What would you do if you were the world’s richest person with a net worth north of US$250 billion ($341 billion)? What if you were an accomplished innovator who owned the world’s most valuable car company worth more than US$1 trillion as well as the world’s most valuable space company worth US$100 billion, and were also the CEO of other firms, including Boring Co that builds huge tunnels, and you grew bored? To avoid boredom, you might try to keep yourself busy by tweeting a lot more to your 80 million or so followers around the world. You might even try championing the cause of free speech and polling your followers on whether they thought there was a need for a new fairer social media platform or an improved version of Twitter.
For more than a week now, the world’s richest person and electric vehicle (EV) pioneer Elon Musk, CEO of Tesla Inc and Space X, has mesmerised the business and tech world with his antics on and at Twitter, the microblogging platform. Not only has he been tweeting a lot, Musk disclosed last week the purchase of 73.5 million shares — or 9.2% — of Twitter’s stock, becoming its largest shareholder, way more than company’s founder Jack Dorsey who has a mere 2.4% stake and recently stepped down to focus on his other full-time gig as founder CEO of fintech giant Block Inc, formerly known as Square. Dorsey’s successor Parag Agrawal, promptly invited Musk to join Twitter’s board. When the world’s richest man becomes your firm’s substantial shareholder, it is prudent to lay out the red carpet rather than try to fight him off.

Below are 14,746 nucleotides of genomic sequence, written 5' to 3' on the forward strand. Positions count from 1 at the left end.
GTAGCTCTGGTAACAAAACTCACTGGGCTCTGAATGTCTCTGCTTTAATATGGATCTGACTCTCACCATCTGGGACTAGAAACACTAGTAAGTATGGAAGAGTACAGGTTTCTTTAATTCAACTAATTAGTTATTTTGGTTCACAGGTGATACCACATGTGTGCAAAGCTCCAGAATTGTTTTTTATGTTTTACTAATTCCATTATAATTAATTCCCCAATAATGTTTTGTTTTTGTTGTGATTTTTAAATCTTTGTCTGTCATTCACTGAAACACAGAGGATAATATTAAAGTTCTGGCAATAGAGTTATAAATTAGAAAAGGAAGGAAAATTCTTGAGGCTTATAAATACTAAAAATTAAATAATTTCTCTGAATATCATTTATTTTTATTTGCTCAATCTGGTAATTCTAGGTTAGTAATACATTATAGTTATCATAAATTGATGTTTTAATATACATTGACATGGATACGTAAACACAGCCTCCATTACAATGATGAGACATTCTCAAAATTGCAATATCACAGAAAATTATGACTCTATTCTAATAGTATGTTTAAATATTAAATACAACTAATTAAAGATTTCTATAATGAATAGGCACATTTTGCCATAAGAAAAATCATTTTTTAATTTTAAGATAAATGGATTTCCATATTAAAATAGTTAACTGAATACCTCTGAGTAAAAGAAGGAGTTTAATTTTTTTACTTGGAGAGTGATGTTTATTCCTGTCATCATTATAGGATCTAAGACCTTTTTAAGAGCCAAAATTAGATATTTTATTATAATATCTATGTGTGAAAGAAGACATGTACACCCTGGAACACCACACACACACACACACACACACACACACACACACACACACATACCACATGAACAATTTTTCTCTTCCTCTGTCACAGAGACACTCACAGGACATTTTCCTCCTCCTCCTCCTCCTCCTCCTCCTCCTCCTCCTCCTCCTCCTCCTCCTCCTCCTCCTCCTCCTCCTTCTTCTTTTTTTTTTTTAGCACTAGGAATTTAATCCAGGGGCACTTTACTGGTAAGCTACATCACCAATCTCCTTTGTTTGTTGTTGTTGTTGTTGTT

A week and dozens of tweets later — including a suggestion to turn Twitter’s San Francisco headquarters into a “homeless shelter” and perhaps removing the letter “w” to rename Twitter as “Titter” — Musk, who had initially agreed to join the board, abruptly changed his mind and declined the board invitation. The about-turn came after Twitter informed Musk that he will have to go through “background checks” before he could take his seat in the boardroom. Why would the world’s richest person, whose life is an open book, in part due to his constant tweets, agree to background checks by Twitter?